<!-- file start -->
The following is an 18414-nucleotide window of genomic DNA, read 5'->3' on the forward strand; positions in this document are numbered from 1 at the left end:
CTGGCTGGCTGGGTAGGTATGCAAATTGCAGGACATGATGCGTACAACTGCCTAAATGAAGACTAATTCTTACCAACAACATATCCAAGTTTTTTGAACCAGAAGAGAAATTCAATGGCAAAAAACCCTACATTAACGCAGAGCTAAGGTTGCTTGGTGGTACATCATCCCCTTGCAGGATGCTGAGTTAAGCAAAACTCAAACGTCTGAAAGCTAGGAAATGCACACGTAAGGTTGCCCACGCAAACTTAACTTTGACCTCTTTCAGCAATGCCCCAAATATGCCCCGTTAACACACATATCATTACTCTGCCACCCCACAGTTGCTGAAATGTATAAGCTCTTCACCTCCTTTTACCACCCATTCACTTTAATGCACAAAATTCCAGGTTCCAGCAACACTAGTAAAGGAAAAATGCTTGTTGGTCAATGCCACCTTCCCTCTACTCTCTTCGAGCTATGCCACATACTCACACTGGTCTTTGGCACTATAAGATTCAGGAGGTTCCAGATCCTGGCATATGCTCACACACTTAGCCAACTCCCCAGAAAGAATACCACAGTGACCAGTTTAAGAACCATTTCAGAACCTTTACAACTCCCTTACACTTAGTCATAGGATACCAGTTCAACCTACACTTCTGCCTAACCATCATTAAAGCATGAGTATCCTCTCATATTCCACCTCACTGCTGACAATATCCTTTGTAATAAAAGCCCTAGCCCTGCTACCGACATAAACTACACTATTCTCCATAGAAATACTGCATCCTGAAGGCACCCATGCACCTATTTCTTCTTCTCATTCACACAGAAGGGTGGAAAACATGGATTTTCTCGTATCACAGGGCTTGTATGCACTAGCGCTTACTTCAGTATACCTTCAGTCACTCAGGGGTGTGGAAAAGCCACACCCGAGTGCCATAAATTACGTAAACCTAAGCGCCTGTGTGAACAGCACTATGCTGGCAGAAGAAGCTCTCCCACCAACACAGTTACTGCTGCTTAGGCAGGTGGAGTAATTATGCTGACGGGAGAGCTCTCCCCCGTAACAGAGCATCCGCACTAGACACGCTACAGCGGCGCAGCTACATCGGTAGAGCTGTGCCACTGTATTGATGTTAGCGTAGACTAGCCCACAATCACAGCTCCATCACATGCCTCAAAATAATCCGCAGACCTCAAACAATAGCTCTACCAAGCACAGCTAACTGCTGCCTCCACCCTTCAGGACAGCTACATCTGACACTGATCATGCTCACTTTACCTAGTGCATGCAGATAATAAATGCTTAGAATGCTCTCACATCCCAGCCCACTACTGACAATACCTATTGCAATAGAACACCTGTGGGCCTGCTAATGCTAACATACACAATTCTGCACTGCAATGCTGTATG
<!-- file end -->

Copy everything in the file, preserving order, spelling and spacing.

The following is an 18414-nucleotide window of genomic DNA, read 5'->3' on the forward strand; positions in this document are numbered from 1 at the left end:
CTGGCTGGCTGGGTAGGTATGCAAATTGCAGGACATGATGCGTACAACTGCCTAAATGAAGACTAATTCTTACCAACAACATATCCAAGTTTTTTGAACCAGAAGAGAAATTCAATGGCAAAAAACCCTACATTAACGCAGAGCTAAGGTTGCTTGGTGGTACATCATCCCCTTGCAGGATGCTGAGTTAAGCAAAACTCAAACGTCTGAAAGCTAGGAAATGCACACGTAAGGTTGCCCACGCAAACTTAACTTTGACCTCTTTCAGCAATGCCCCAAATATGCCCCGTTAACACACATATCATTACTCTGCCACCCCACAGTTGCTGAAATGTATAAGCTCTTCACCTCCTTTTACCACCCATTCACTTTAATGCACAAAATTCCAGGTTCCAGCAACACTAGTAAAGGAAAAATGCTTGTTGGTCAATGCCACCTTCCCTCTACTCTCTTCGAGCTATGCCACATACTCACACTGGTCTTTGGCACTATAAGATTCAGGAGGTTCCAGATCCTGGCATATGCTCACACACTTAGCCAACTCCCCAGAAAGAATACCACAGTGACCAGTTTAAGAACCATTTCAGAACCTTTACAACTCCCTTACACTTAGTCATAGGATACCAGTTCAACCTACACTTCTGCCTAACCATCATTAAAGCATGAGTATCCTCTCATATTCCACCTCACTGCTGACAATATCCTTTGTAATAAAAGCCCTAGCCCTGCTACCGACATAAACTACACTATTCTCCATAGAAATACTGCATCCTGAAGGCACCCATGCACCTATTTCTTCTTCTCATTCACACAGAAGGGTGGAAAACATGGATTTTCTCGTATCACAGGGCTTGTATGCACTAGCGCTTACTTCAGTATACCTTCAGTCACTCAGGGGTGTGGAAAAGCCACACCCGAGTGCCATAAATTACGTAAACCTAAGCGCCTGTGTGAACAGCACTATGCTGGCAGAAGAAGCTCTCCCACCAACACAGTTACTGCTGCTTAGGCAGGTGGAGTAATTATGCTGACGGGAGAGCTCTCCCCCGTAACAGAGCATCCGCACTAGACACGCTACAGCGGCGCAGCTACATCGGTAGAGCTGTGCCACTGTATTGATGTTAGCGTAGACTAGCCCACAATCACAGCTCCATCACATGCCTCAAAATAATCCGCAGACCTCAAACAATAGCTCTACCAAGCACAGCTAACTGCTGCCTCCACCCTTCAGGACAGCTACATCTGACACTGATCATGCTCACTTTACCTAGTGCATGCAGATAATAAATGCTTAGAATGCTCTCACATCCCAGCCCACTACTGACAATACCTATTGCAATAGAACACCTGTGGGCCTGCTAATGCTAACATACACAATTCTGCACTGCAATGCTGTATG